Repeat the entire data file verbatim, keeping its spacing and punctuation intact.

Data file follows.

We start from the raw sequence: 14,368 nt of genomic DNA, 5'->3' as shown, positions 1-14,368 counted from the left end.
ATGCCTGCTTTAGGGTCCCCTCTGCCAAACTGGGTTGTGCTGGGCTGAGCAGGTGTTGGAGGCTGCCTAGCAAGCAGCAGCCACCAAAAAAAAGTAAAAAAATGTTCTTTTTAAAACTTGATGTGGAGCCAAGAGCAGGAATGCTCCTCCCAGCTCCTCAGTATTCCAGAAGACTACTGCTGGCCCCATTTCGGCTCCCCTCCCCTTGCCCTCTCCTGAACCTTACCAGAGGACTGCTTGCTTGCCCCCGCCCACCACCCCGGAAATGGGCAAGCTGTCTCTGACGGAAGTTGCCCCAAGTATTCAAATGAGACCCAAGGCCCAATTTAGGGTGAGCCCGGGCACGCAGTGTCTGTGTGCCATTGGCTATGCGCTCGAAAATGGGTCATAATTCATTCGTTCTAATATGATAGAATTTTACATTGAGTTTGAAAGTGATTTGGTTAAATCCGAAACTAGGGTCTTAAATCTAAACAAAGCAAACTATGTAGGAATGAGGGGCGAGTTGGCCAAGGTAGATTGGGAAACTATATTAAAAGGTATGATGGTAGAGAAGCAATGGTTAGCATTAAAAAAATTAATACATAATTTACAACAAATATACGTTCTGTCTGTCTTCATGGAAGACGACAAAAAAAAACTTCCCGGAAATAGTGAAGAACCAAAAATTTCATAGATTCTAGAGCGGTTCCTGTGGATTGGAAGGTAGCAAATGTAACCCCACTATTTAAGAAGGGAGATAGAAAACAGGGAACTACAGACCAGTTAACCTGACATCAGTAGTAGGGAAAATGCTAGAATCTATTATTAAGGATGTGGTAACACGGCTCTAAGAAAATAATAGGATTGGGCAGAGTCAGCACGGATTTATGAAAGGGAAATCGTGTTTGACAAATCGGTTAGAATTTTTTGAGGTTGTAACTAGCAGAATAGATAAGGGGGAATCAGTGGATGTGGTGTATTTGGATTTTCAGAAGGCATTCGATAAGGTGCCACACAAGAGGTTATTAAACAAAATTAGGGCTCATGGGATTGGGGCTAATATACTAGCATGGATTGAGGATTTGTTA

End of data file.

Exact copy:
We start from the raw sequence: 14,368 nt of genomic DNA, 5'->3' as shown, positions 1-14,368 counted from the left end.
ATGCCTGCTTTAGGGTCCCCTCTGCCAAACTGGGTTGTGCTGGGCTGAGCAGGTGTTGGAGGCTGCCTAGCAAGCAGCAGCCACCAAAAAAAAGTAAAAAAATGTTCTTTTTAAAACTTGATGTGGAGCCAAGAGCAGGAATGCTCCTCCCAGCTCCTCAGTATTCCAGAAGACTACTGCTGGCCCCATTTCGGCTCCCCTCCCCTTGCCCTCTCCTGAACCTTACCAGAGGACTGCTTGCTTGCCCCCGCCCACCACCCCGGAAATGGGCAAGCTGTCTCTGACGGAAGTTGCCCCAAGTATTCAAATGAGACCCAAGGCCCAATTTAGGGTGAGCCCGGGCACGCAGTGTCTGTGTGCCATTGGCTATGCGCTCGAAAATGGGTCATAATTCATTCGTTCTAATATGATAGAATTTTACATTGAGTTTGAAAGTGATTTGGTTAAATCCGAAACTAGGGTCTTAAATCTAAACAAAGCAAACTATGTAGGAATGAGGGGCGAGTTGGCCAAGGTAGATTGGGAAACTATATTAAAAGGTATGATGGTAGAGAAGCAATGGTTAGCATTAAAAAAATTAATACATAATTTACAACAAATATACGTTCTGTCTGTCTTCATGGAAGACGACAAAAAAAAACTTCCCGGAAATAGTGAAGAACCAAAAATTTCATAGATTCTAGAGCGGTTCCTGTGGATTGGAAGGTAGCAAATGTAACCCCACTATTTAAGAAGGGAGATAGAAAACAGGGAACTACAGACCAGTTAACCTGACATCAGTAGTAGGGAAAATGCTAGAATCTATTATTAAGGATGTGGTAACACGGCTCTAAGAAAATAATAGGATTGGGCAGAGTCAGCACGGATTTATGAAAGGGAAATCGTGTTTGACAAATCGGTTAGAATTTTTTGAGGTTGTAACTAGCAGAATAGATAAGGGGGAATCAGTGGATGTGGTGTATTTGGATTTTCAGAAGGCATTCGATAAGGTGCCACACAAGAGGTTATTAAACAAAATTAGGGCTCATGGGATTGGGGCTAATATACTAGCATGGATTGAGGATTTGTTA